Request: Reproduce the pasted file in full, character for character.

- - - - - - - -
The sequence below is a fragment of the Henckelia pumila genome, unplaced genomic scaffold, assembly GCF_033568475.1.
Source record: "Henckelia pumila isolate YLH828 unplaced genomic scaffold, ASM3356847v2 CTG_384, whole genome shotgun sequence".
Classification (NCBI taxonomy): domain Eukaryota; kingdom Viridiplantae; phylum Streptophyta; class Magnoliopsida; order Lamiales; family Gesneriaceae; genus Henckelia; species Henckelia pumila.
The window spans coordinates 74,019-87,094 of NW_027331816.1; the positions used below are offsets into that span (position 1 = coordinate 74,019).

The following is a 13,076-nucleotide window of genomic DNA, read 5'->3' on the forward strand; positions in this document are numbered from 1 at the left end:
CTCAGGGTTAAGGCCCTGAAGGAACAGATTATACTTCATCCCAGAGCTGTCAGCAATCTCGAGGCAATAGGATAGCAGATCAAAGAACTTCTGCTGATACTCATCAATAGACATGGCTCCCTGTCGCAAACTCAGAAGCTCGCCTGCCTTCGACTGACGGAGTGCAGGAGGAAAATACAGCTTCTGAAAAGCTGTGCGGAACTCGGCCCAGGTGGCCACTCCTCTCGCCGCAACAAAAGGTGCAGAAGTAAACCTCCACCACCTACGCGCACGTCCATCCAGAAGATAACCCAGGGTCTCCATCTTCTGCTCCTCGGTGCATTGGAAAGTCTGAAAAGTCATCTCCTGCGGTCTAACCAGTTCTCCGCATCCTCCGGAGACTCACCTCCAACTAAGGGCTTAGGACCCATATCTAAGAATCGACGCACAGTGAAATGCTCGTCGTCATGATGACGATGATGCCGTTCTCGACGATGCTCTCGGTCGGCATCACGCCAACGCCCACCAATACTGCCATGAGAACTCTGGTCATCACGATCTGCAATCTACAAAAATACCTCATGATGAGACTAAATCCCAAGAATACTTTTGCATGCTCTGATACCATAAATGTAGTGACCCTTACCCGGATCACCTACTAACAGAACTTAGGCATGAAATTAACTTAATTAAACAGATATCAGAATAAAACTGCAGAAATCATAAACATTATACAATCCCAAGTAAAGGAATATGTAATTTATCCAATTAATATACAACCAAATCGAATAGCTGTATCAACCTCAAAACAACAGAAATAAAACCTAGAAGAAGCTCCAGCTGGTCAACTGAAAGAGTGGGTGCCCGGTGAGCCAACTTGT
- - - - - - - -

The sequence below is a fragment of the Henckelia pumila genome, unplaced genomic scaffold, assembly GCF_033568475.1.
Source record: "Henckelia pumila isolate YLH828 unplaced genomic scaffold, ASM3356847v2 CTG_384, whole genome shotgun sequence".
Classification (NCBI taxonomy): domain Eukaryota; kingdom Viridiplantae; phylum Streptophyta; class Magnoliopsida; order Lamiales; family Gesneriaceae; genus Henckelia; species Henckelia pumila.
The window spans coordinates 74,019-87,094 of NW_027331816.1; the positions used below are offsets into that span (position 1 = coordinate 74,019).

The following is a 13,076-nucleotide window of genomic DNA, read 5'->3' on the forward strand; positions in this document are numbered from 1 at the left end:
CTCAGGGTTAAGGCCCTGAAGGAACAGATTATACTTCATCCCAGAGCTGTCAGCAATCTCGAGGCAATAGGATAGCAGATCAAAGAACTTCTGCTGATACTCATCAATAGACATGGCTCCCTGTCGCAAACTCAGAAGCTCGCCTGCCTTCGACTGACGGAGTGCAGGAGGAAAATACAGCTTCTGAAAAGCTGTGCGGAACTCGGCCCAGGTGGCCACTCCTCTCGCCGCAACAAAAGGTGCAGAAGTAAACCTCCACCACCTACGCGCACGTCCATCCAGAAGATAACCCAGGGTCTCCATCTTCTGCTCCTCGGTGCATTGGAAAGTCTGAAAAGTCATCTCCTGCGGTCTAACCAGTTCTCCGCATCCTCCGGAGACTCACCTCCAACTAAGGGCTTAGGACCCATATCTAAGAATCGACGCACAGTGAAATGCTCGTCGTCATGATGACGATGATGCCGTTCTCGACGATGCTCTCGGTCGGCATCACGCCAACGCCCACCAATACTGCCATGAGAACTCTGGTCATCACGATCTGCAATCTACAAAAATACCTCATGATGAGACTAAATCCCAAGAATACTTTTGCATGCTCTGATACCATAAATGTAGTGACCCTTACCCGGATCACCTACTAACAGAACTTAGGCATGAAATTAACTTAATTAAACAGATATCAGAATAAAACTGCAGAAATCATAAACATTATACAATCCCAAGTAAAGGAATATGTAATTTATCCAATTAATATACAACCAAATCGAATAGCTGTATCAACCTCAAAACAACAGAAATAAAACCTAGAAGAAGCTCCAGCTGGTCAACTGAAAGAGTGGGTGCCCGGTGAGCCAACTTGT